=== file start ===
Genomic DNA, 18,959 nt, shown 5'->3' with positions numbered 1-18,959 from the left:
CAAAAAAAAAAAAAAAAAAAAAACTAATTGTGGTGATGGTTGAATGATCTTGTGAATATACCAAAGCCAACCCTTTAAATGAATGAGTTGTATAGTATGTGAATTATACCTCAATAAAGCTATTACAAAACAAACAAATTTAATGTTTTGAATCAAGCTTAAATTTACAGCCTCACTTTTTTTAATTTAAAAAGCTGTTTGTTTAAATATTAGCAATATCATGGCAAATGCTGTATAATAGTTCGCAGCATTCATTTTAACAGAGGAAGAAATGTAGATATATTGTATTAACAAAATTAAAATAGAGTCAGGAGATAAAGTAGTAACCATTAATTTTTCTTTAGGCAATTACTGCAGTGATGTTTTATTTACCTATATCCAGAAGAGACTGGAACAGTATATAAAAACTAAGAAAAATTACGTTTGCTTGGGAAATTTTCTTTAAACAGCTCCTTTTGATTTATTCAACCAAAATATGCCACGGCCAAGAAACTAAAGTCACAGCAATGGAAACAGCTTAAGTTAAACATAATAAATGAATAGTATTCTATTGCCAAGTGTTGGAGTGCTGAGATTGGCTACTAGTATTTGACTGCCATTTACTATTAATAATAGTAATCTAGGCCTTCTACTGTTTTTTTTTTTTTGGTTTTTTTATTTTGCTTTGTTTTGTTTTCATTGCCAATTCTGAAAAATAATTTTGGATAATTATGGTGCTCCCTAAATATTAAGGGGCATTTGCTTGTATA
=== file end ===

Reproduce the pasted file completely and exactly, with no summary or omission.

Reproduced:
Genomic DNA, 18,959 nt, shown 5'->3' with positions numbered 1-18,959 from the left:
CAAAAAAAAAAAAAAAAAAAAAACTAATTGTGGTGATGGTTGAATGATCTTGTGAATATACCAAAGCCAACCCTTTAAATGAATGAGTTGTATAGTATGTGAATTATACCTCAATAAAGCTATTACAAAACAAACAAATTTAATGTTTTGAATCAAGCTTAAATTTACAGCCTCACTTTTTTTAATTTAAAAAGCTGTTTGTTTAAATATTAGCAATATCATGGCAAATGCTGTATAATAGTTCGCAGCATTCATTTTAACAGAGGAAGAAATGTAGATATATTGTATTAACAAAATTAAAATAGAGTCAGGAGATAAAGTAGTAACCATTAATTTTTCTTTAGGCAATTACTGCAGTGATGTTTTATTTACCTATATCCAGAAGAGACTGGAACAGTATATAAAAACTAAGAAAAATTACGTTTGCTTGGGAAATTTTCTTTAAACAGCTCCTTTTGATTTATTCAACCAAAATATGCCACGGCCAAGAAACTAAAGTCACAGCAATGGAAACAGCTTAAGTTAAACATAATAAATGAATAGTATTCTATTGCCAAGTGTTGGAGTGCTGAGATTGGCTACTAGTATTTGACTGCCATTTACTATTAATAATAGTAATCTAGGCCTTCTACTGTTTTTTTTTTTTTGGTTTTTTTATTTTGCTTTGTTTTGTTTTCATTGCCAATTCTGAAAAATAATTTTGGATAATTATGGTGCTCCCTAAATATTAAGGGGCATTTGCTTGTATA